We should not limit ourselves to considering the destructive aftermath of the Enlightenment, but consider also its positive aspects.
The Enlightenment prepared the way for a better understanding of human rights (even if these were already known to be rooted in the nature of man created by God.) During the Enlightenment the rights of nations to exist, to maintain their own cultures and to exercise political sovereignty came into focus, and with it came the idea that "fraternity" is a bond which not only unites men, but nations also.
During the Industrial revolution, which did great harm to the fabric of society, in which men were exploited by industry and commerce, some of the values of the Enlightenment led to a profound rediscovery of the truths contained in the Gospel.
Likewise, the birth of Communism led to a clearer understanding of the Church's social mission. This came to be expressed in her Social teaching.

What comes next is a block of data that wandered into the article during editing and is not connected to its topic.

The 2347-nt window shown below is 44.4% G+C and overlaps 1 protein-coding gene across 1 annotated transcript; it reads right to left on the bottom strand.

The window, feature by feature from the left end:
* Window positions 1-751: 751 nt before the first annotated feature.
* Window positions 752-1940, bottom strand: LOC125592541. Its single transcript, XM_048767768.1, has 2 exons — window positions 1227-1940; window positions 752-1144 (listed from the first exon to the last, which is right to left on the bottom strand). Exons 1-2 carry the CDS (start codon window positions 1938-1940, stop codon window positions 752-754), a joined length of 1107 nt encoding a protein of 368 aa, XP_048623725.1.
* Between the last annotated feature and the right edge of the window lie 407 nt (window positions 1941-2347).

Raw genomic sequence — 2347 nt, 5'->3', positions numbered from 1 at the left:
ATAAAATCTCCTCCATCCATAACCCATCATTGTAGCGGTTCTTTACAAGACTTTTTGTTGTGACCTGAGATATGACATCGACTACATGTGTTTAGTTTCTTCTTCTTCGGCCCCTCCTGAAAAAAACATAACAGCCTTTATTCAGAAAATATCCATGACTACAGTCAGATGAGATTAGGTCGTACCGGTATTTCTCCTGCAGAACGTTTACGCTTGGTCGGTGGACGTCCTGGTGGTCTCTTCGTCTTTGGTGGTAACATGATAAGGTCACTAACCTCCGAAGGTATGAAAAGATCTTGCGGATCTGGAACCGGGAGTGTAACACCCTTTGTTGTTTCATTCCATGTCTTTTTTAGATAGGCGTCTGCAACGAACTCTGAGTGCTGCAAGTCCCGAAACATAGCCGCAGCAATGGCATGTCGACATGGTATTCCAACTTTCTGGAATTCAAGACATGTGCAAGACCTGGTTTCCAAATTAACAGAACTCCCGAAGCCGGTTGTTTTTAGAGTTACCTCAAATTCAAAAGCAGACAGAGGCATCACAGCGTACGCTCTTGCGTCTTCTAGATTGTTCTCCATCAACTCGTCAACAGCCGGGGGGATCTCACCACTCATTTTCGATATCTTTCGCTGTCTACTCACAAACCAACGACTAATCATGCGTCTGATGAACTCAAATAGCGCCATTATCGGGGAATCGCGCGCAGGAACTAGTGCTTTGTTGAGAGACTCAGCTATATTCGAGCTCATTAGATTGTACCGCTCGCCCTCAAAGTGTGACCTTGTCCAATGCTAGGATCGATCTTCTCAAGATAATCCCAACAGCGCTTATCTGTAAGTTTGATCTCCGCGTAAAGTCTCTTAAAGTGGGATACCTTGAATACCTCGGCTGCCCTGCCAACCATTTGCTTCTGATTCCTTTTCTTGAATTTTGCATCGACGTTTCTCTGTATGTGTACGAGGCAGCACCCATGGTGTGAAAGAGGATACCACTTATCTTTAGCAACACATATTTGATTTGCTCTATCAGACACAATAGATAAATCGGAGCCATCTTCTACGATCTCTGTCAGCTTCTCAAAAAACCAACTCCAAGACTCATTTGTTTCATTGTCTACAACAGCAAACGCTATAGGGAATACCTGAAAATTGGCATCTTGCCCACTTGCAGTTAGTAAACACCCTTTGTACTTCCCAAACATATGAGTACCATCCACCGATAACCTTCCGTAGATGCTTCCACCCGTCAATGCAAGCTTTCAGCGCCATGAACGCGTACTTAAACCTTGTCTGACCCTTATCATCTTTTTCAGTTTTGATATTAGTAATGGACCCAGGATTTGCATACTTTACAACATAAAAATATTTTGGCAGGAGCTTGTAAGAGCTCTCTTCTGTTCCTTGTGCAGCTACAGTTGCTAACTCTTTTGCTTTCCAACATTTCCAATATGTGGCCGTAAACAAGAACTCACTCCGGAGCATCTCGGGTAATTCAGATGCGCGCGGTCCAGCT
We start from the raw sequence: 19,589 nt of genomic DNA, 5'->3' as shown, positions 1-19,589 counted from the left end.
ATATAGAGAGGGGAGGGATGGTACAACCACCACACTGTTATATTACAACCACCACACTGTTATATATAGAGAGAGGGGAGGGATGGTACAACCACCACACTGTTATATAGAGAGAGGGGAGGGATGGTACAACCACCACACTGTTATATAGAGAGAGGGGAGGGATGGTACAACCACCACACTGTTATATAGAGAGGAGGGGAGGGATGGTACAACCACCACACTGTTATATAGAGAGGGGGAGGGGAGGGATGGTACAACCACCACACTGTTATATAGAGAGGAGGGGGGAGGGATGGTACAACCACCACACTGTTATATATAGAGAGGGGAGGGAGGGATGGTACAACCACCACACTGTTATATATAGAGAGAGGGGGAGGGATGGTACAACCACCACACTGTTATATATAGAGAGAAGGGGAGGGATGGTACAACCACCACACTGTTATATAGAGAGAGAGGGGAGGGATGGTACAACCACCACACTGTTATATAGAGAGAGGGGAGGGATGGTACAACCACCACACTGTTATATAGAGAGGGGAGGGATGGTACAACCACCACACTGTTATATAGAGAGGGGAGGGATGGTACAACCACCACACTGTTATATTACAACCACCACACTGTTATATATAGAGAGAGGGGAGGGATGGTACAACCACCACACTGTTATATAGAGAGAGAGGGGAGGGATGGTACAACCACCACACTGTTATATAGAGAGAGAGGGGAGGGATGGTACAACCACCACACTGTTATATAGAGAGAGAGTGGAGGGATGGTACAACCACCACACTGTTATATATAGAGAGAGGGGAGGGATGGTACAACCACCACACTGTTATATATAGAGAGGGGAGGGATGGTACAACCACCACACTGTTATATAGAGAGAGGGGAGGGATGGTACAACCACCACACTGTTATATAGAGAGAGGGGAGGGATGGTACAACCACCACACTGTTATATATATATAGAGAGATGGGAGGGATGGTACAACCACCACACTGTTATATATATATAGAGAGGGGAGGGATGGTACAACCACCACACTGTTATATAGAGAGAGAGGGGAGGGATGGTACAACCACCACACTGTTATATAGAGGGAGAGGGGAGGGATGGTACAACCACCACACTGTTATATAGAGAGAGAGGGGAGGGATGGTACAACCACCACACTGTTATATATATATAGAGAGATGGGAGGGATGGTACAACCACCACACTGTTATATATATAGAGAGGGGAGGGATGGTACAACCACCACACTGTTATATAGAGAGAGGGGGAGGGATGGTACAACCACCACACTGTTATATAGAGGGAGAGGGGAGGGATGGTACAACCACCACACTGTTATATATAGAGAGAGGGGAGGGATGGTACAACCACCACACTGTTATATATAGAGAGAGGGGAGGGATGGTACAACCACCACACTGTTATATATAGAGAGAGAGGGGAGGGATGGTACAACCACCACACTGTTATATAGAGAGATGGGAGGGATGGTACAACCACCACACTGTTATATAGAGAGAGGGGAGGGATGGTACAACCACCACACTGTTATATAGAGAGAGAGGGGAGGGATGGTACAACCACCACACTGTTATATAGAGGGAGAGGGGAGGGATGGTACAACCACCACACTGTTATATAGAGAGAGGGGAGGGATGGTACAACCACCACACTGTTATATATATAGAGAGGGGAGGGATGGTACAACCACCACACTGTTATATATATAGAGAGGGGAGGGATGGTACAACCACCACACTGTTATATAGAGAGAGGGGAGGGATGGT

The teaching of the Second Vatican Council can be seen as a synthesis of the relationship between Christianity and the Enlightenment: that the Church is called to engage with the world, not in a polemical or condemnatory way, but through a desire to lead the world to Christ - to evangelise the world. For, "it is only in the mystery of the Word made flesh that the mystery of man becomes clear." (Gaudium et Spes, 22) Christ is the light of men, first in their interior lives, and then in their vocation and destiny. In Christ, man knows who he is and how he is called to live. For uniquely, in Christ, man's whole life is a unity, his interior life, his spiritual life, his social life, he affective life, his moral life and his political life is united. Man is made whole in Christ. Apart from Christ man remains divided in himself, he remains an enigma to himself.
The mission of the Church then, is to man, wherever he is and in whatever state he is in; the Church's mission is to lead him to transformation in Christ.
(The extraordinary photo above was taken in Sydney city centre in July 2009.)